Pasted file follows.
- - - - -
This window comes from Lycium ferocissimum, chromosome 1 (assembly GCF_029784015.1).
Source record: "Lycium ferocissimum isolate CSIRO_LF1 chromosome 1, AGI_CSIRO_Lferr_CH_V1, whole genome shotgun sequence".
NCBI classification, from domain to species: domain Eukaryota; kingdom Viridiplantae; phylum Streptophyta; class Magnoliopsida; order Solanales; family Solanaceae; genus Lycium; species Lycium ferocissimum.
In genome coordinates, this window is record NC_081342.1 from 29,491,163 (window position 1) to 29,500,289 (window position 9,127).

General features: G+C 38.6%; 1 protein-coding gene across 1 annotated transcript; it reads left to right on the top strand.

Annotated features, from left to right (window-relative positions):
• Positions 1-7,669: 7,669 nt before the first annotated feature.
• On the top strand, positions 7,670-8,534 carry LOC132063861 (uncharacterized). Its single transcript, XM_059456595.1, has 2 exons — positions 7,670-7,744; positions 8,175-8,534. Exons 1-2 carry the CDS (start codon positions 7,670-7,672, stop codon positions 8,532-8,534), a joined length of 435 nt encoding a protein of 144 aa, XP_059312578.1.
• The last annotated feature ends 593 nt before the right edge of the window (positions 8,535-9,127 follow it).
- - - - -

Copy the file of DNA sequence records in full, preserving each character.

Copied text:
This window comes from Lycium ferocissimum, chromosome 1 (assembly GCF_029784015.1).
Source record: "Lycium ferocissimum isolate CSIRO_LF1 chromosome 1, AGI_CSIRO_Lferr_CH_V1, whole genome shotgun sequence".
NCBI classification, from domain to species: domain Eukaryota; kingdom Viridiplantae; phylum Streptophyta; class Magnoliopsida; order Solanales; family Solanaceae; genus Lycium; species Lycium ferocissimum.
In genome coordinates, this window is record NC_081342.1 from 29,491,163 (window position 1) to 29,500,289 (window position 9,127).

General features: G+C 38.6%; 1 protein-coding gene across 1 annotated transcript; it reads left to right on the top strand.

Annotated features, from left to right (window-relative positions):
• Positions 1-7,669: 7,669 nt before the first annotated feature.
• On the top strand, positions 7,670-8,534 carry LOC132063861 (uncharacterized). Its single transcript, XM_059456595.1, has 2 exons — positions 7,670-7,744; positions 8,175-8,534. Exons 1-2 carry the CDS (start codon positions 7,670-7,672, stop codon positions 8,532-8,534), a joined length of 435 nt encoding a protein of 144 aa, XP_059312578.1.
• The last annotated feature ends 593 nt before the right edge of the window (positions 8,535-9,127 follow it).